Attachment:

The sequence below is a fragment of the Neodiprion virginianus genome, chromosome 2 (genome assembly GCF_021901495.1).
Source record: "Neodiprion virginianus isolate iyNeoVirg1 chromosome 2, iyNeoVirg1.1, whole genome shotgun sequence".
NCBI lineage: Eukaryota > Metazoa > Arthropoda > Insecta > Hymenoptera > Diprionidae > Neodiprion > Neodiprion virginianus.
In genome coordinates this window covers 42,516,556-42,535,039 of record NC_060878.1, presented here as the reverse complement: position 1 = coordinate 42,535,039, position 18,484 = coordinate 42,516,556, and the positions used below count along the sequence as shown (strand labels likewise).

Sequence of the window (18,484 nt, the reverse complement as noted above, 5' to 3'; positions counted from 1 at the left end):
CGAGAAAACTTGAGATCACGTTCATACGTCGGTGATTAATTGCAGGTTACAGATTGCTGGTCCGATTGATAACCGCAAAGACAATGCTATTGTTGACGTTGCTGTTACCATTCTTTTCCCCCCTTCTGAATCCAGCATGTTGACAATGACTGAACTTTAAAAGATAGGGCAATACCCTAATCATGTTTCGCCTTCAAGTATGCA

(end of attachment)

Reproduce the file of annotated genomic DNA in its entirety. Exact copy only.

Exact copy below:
The sequence below is a fragment of the Neodiprion virginianus genome, chromosome 2 (genome assembly GCF_021901495.1).
Source record: "Neodiprion virginianus isolate iyNeoVirg1 chromosome 2, iyNeoVirg1.1, whole genome shotgun sequence".
NCBI lineage: Eukaryota > Metazoa > Arthropoda > Insecta > Hymenoptera > Diprionidae > Neodiprion > Neodiprion virginianus.
In genome coordinates this window covers 42,516,556-42,535,039 of record NC_060878.1, presented here as the reverse complement: position 1 = coordinate 42,535,039, position 18,484 = coordinate 42,516,556, and the positions used below count along the sequence as shown (strand labels likewise).

Sequence of the window (18,484 nt, the reverse complement as noted above, 5' to 3'; positions counted from 1 at the left end):
CGAGAAAACTTGAGATCACGTTCATACGTCGGTGATTAATTGCAGGTTACAGATTGCTGGTCCGATTGATAACCGCAAAGACAATGCTATTGTTGACGTTGCTGTTACCATTCTTTTCCCCCCTTCTGAATCCAGCATGTTGACAATGACTGAACTTTAAAAGATAGGGCAATACCCTAATCATGTTTCGCCTTCAAGTATGCA